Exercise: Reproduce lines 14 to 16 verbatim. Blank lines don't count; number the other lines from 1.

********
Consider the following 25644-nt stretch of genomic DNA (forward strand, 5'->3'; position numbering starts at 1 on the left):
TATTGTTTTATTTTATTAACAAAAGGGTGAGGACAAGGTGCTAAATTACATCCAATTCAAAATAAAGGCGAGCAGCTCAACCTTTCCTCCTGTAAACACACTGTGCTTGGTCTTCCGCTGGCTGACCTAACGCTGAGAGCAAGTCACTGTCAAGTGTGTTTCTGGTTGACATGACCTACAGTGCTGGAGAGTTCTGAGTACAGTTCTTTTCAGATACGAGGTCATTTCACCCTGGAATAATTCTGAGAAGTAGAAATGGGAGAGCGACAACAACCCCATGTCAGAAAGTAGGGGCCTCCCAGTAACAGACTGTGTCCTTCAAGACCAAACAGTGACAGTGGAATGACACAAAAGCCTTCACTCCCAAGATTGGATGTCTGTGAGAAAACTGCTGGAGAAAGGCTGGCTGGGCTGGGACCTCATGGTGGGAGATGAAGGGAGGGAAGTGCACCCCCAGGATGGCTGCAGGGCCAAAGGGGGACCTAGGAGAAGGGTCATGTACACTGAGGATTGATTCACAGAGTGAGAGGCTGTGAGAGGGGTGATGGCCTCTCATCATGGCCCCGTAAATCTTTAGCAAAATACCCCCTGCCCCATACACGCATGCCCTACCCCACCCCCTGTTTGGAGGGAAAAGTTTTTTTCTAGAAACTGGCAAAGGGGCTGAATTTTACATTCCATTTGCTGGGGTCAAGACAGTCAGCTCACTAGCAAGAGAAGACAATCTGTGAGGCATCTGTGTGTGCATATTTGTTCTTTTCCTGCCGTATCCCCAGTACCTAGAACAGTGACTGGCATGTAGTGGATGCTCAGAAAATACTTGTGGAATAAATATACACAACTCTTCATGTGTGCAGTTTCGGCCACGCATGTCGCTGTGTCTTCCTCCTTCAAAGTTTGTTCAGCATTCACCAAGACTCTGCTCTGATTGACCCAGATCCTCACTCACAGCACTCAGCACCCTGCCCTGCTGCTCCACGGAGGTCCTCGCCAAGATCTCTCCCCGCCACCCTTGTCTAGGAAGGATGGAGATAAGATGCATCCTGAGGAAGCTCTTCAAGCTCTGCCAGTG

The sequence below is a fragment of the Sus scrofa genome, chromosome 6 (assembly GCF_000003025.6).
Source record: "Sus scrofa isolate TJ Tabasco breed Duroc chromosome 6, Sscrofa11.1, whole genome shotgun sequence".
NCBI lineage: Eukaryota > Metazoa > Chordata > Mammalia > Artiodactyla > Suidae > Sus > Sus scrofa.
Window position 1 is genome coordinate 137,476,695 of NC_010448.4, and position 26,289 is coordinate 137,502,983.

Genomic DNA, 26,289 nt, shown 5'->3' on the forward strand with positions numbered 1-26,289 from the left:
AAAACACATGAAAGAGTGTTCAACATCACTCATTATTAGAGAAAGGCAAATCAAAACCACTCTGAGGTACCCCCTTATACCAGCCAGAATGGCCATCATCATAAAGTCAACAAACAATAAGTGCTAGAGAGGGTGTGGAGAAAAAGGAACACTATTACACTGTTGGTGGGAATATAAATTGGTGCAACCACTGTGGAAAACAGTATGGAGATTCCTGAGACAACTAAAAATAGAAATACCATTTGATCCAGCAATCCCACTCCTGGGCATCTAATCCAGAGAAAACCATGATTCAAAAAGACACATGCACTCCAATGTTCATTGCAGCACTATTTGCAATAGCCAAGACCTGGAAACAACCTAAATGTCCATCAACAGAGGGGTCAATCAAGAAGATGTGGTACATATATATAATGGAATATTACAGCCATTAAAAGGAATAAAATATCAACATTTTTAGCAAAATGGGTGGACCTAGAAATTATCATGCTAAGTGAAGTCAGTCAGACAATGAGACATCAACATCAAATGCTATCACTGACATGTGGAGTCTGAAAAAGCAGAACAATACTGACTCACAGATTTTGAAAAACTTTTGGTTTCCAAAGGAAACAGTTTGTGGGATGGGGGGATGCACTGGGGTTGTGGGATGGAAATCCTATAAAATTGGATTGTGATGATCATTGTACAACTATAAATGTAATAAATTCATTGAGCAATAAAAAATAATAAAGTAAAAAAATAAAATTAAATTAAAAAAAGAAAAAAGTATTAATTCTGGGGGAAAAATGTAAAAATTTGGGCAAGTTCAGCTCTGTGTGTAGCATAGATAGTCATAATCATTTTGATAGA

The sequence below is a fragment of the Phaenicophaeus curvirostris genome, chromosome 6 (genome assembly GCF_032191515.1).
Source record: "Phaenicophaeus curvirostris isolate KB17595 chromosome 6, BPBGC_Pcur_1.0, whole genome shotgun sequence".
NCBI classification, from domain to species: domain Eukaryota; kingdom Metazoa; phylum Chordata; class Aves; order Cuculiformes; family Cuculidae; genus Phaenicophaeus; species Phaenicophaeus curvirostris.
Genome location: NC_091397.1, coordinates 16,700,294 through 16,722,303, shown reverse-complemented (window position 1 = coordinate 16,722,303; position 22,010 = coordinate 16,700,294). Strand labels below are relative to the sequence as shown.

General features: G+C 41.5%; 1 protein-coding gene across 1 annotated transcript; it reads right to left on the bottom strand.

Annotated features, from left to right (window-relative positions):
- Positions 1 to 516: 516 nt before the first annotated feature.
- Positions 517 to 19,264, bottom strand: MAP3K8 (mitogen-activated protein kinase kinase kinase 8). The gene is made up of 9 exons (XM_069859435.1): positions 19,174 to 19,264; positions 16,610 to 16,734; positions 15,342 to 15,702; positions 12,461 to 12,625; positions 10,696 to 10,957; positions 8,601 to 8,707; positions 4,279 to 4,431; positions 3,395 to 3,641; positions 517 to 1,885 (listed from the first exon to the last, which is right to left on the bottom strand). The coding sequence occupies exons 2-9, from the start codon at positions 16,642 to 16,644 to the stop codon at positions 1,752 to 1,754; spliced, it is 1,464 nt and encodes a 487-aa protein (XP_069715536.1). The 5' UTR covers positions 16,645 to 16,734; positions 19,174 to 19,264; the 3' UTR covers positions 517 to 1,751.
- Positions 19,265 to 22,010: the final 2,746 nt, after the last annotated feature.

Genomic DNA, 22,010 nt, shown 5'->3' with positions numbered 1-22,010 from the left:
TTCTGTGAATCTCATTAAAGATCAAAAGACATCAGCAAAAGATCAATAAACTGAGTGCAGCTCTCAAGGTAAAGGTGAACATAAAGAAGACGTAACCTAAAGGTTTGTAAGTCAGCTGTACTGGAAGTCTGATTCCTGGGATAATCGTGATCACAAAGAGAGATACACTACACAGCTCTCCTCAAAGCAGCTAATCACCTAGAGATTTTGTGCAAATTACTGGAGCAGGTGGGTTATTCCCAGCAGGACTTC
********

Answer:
Annotated features, from left to right (window-relative positions):
- Positions 1 to 516: 516 nt before the first annotated feature.
- Positions 517 to 19,264, bottom strand: MAP3K8 (mitogen-activated protein kinase kinase kinase 8). The gene is made up of 9 exons (XM_069859435.1): positions 19,174 to 19,264; positions 16,610 to 16,734; positions 15,342 to 15,702; positions 12,461 to 12,625; positions 10,696 to 10,957; positions 8,601 to 8,707; positions 4,279 to 4,431; positions 3,395 to 3,641; positions 517 to 1,885 (listed from the first exon to the last, which is right to left on the bottom strand). The coding sequence occupies exons 2-9, from the start codon at positions 16,642 to 16,644 to the stop codon at positions 1,752 to 1,754; spliced, it is 1,464 nt and encodes a 487-aa protein (XP_069715536.1). The 5' UTR covers positions 16,645 to 16,734; positions 19,174 to 19,264; the 3' UTR covers positions 517 to 1,751.